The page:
Martin Down a small island time-capsule in a sea of artificially enriched arable land. Tens of thousands of hectares of downland have been lost to agriculture in its rush to claim arable subsidies. The thin soils now dependent on artificial fertilizers to remain productive, fertilizers that eventually arrive in our rivers.
Adonis blue, Common and Small Blue, along with the Marsh Fritillary above, all found in good numbers at Martin Down.
Same lie different rod. This just goes to prove that Tide, Time and salmon wait for no man. When I pressed the shutter Stephen was holding a fresh 12 pound hen, just how it managed its escape act I have no idea but the end result is that Stephen does not have a record of his capture being returned. I don't think he will be too disappointed as todays fish came on the heels of a good brace yesterday, making seven so far this season, which will no doubt soften the blow of the lost photo opportunity.
A good day on the river with Simon Delaney finding a 12 pound fish to celebrate his birthday and Mike Tolley landing our fiftieth salmon of the season in the form of a fresh 18 pounder from Woodside. The only photos I have of either of these fish are "fish in a net" photos so I have put up a shot of Paul with a grilse he landed from below Ellingham Bridge yesterday lunchtime as I was passing.
Just a few of the insects that I came across over the last day or two in the valley. The hornet was sheltering from the rain under the nettle leaf and having a quick wash and brush-up whilst she waited for the weather to improve. The Common Blue was the first of the season over at Mockbeggar and the Cardinal Beetle is always an eye catching bug.
Three of the broods from the boxes on the side of the house, they've had a good Spring judging by the size of the broods. The odd reflections are due to the photo being taken from my desk through the double glazing.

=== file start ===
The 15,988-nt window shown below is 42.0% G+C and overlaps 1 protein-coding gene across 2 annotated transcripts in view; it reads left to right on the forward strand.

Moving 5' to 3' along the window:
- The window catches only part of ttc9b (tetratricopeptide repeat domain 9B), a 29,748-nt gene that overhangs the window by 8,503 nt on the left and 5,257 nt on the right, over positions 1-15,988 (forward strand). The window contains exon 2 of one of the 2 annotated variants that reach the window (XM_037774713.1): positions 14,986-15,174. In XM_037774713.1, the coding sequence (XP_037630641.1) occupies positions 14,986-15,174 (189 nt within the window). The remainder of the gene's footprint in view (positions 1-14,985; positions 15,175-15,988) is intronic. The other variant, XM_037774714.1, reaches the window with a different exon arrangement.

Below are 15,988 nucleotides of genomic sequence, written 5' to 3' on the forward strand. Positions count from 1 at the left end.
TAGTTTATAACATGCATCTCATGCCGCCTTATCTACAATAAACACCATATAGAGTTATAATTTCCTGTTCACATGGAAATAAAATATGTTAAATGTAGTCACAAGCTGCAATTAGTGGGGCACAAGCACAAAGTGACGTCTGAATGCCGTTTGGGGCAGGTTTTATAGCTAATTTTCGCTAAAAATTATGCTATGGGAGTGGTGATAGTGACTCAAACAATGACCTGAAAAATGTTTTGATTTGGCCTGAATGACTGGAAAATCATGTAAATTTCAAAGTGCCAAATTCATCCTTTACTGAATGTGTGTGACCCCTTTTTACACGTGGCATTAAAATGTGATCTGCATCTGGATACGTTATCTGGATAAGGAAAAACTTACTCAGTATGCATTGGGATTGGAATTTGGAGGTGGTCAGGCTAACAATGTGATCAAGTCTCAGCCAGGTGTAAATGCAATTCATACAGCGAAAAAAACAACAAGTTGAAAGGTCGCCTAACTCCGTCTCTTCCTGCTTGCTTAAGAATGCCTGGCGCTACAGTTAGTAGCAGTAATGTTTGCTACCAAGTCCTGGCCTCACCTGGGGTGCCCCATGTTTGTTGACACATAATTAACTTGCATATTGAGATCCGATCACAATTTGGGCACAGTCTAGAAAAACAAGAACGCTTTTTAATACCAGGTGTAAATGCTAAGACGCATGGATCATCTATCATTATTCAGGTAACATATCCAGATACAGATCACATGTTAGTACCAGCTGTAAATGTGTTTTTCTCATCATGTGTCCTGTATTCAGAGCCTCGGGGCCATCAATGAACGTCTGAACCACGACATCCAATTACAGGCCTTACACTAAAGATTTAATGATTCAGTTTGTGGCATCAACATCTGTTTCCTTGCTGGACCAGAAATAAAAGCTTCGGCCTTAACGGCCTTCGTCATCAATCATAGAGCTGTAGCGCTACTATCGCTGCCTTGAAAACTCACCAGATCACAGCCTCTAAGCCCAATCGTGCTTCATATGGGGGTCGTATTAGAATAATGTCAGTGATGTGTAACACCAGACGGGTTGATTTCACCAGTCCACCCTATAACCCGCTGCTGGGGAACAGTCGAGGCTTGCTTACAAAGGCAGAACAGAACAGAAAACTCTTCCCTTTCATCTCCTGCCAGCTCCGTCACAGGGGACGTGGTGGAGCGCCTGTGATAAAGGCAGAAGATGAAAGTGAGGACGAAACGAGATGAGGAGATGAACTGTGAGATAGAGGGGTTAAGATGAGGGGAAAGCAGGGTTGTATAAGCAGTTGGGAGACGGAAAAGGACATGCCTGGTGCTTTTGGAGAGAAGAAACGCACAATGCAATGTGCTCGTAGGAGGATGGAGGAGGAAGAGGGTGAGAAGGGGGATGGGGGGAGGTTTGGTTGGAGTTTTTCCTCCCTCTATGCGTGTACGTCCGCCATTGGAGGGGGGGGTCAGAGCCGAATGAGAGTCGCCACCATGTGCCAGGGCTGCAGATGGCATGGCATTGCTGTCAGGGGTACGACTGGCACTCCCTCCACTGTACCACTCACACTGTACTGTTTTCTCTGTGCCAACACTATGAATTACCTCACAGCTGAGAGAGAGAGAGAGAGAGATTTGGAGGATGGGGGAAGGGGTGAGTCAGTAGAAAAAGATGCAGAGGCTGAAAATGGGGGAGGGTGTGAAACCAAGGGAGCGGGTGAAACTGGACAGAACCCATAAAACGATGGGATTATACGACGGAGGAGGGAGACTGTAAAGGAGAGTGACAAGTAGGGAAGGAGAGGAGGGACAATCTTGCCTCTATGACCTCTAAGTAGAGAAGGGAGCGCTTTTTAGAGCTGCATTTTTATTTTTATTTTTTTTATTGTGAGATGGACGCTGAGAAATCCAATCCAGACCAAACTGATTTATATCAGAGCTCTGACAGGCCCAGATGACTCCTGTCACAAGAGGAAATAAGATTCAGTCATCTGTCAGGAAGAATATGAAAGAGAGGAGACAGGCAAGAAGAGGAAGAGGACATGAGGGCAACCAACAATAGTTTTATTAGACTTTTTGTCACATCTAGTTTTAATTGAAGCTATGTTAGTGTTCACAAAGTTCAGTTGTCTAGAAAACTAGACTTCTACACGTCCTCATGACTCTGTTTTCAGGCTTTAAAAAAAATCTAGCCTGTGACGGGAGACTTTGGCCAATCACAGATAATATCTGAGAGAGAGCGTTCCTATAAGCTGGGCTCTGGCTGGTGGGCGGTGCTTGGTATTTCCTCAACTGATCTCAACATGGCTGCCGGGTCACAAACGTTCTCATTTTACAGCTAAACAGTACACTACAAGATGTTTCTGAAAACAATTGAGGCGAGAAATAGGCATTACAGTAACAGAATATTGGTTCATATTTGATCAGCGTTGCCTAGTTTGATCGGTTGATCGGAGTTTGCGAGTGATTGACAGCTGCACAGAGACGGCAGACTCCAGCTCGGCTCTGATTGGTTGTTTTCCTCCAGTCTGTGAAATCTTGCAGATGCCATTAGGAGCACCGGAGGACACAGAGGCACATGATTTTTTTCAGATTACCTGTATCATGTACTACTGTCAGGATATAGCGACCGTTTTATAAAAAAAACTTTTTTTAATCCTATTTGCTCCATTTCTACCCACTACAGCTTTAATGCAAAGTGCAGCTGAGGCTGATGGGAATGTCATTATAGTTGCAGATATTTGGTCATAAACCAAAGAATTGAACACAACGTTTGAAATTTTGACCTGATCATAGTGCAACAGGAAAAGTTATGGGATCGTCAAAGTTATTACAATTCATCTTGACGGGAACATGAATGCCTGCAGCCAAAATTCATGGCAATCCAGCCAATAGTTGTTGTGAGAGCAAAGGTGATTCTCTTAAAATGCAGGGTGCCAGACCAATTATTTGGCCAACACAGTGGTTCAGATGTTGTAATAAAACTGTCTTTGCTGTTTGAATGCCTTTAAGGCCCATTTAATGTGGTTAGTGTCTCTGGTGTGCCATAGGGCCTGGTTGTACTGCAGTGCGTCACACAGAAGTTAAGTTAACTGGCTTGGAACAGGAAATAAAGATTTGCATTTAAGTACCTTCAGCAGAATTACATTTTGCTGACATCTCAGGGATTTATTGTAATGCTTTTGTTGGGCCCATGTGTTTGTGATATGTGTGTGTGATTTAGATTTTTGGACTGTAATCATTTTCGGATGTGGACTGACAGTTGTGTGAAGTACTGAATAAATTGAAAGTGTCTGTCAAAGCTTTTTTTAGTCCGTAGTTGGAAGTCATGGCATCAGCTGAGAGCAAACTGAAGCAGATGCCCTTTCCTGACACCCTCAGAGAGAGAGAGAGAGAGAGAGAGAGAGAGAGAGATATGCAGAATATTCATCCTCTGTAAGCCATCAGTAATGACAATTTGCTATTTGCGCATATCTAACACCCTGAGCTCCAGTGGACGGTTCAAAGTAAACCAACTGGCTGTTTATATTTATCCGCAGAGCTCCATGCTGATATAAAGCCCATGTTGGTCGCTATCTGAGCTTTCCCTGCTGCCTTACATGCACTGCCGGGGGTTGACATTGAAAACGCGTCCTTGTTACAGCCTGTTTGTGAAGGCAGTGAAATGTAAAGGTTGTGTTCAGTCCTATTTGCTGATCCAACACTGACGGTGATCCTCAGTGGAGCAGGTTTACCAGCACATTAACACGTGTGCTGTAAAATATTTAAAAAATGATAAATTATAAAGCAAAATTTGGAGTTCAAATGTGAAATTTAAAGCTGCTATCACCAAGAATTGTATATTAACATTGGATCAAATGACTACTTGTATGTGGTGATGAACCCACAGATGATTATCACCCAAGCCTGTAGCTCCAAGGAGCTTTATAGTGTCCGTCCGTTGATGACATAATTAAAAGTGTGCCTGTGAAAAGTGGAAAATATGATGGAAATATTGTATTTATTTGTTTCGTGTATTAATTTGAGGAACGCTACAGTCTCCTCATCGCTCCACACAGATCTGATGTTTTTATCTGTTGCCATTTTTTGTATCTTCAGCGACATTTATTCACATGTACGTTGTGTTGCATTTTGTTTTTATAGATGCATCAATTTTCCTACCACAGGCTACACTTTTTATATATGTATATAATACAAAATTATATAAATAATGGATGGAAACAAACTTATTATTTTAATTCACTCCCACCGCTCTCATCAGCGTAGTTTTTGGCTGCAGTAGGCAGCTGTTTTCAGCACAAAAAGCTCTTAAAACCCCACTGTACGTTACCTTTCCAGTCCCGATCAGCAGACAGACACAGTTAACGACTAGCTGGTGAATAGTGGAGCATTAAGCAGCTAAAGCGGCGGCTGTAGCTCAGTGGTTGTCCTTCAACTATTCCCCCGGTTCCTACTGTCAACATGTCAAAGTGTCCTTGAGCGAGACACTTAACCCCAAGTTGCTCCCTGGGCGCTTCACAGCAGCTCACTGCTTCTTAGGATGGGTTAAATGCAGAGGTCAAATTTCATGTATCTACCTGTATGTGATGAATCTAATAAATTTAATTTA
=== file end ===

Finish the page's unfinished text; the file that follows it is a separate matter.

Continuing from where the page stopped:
The cygnets in the first photo hatched yesterday and they belong to the Mockbeggar pair. At least two other clutches hatched in recent days, just how many of the 18 pairs that have territories on Somerley will be succesful we will find out soon. The poor photo of the roe and her twin fawns I have put up because we were worried about this pair not having seen them for a week or two. The older doe that shares the meadows with this one has been present with her single fawn but the twins have been missing so it was pleasing to see them today. I know one of the syndicate will be particularly pleased they are both well as he has quite an attachment with this pair!
Paul with his second of the week, keeping up his high strike rate. A shot of the new growth now springing up around the lake margins dispelling the last remnants of winter. The new growth also provided cover for our second brood of Mandarins, there were fifteen newly hatched ducklings with the duck and drake that disappeared into the reeds seconds before I dug out the camera. Finally Russ with a 29.10 Common which was reward for a short visit mid week he managed to fit into his busy schedule. One of the old original brood fish was landed last week by Frank Lamb, a mirror that weighed in at 26.8. A little lower in weight than I had expected they might be, which I put down to having to compete with the hoards in Mockbeggar. Frank has promised to send me a shot of his capture which is well worth seeing as she's a good looking fish.
If the activity of the valley bird-life is any measure I think I must collect a few Mayfly and try them. The fresh breeze at lunchtime was blowing the flies from the river where Wagtails, Chaffinch, Swifts, Swallows and Martins swoop on the hapless flies as soon as they emerge and attempt their first flight away from the river. If they failed to reach the shelter of the marginal vegetation within seconds they became part of the diet of one of the valley birds. The efforts they will go to in attempting to catch the fleeing flies suggests a delicacy second to none. The one bird that is constantly present and I find difficult to accept is the Black-headed Gull. They should not be in the valley as they are a recent introduction of the wildlife trust across the road and their constant attention must have an adverse impact on our hatch. There are now three or four hundred of the wretched shite-hawks that combined with the rainbow hoards leave very few to dance in the lee of the trees in the evening.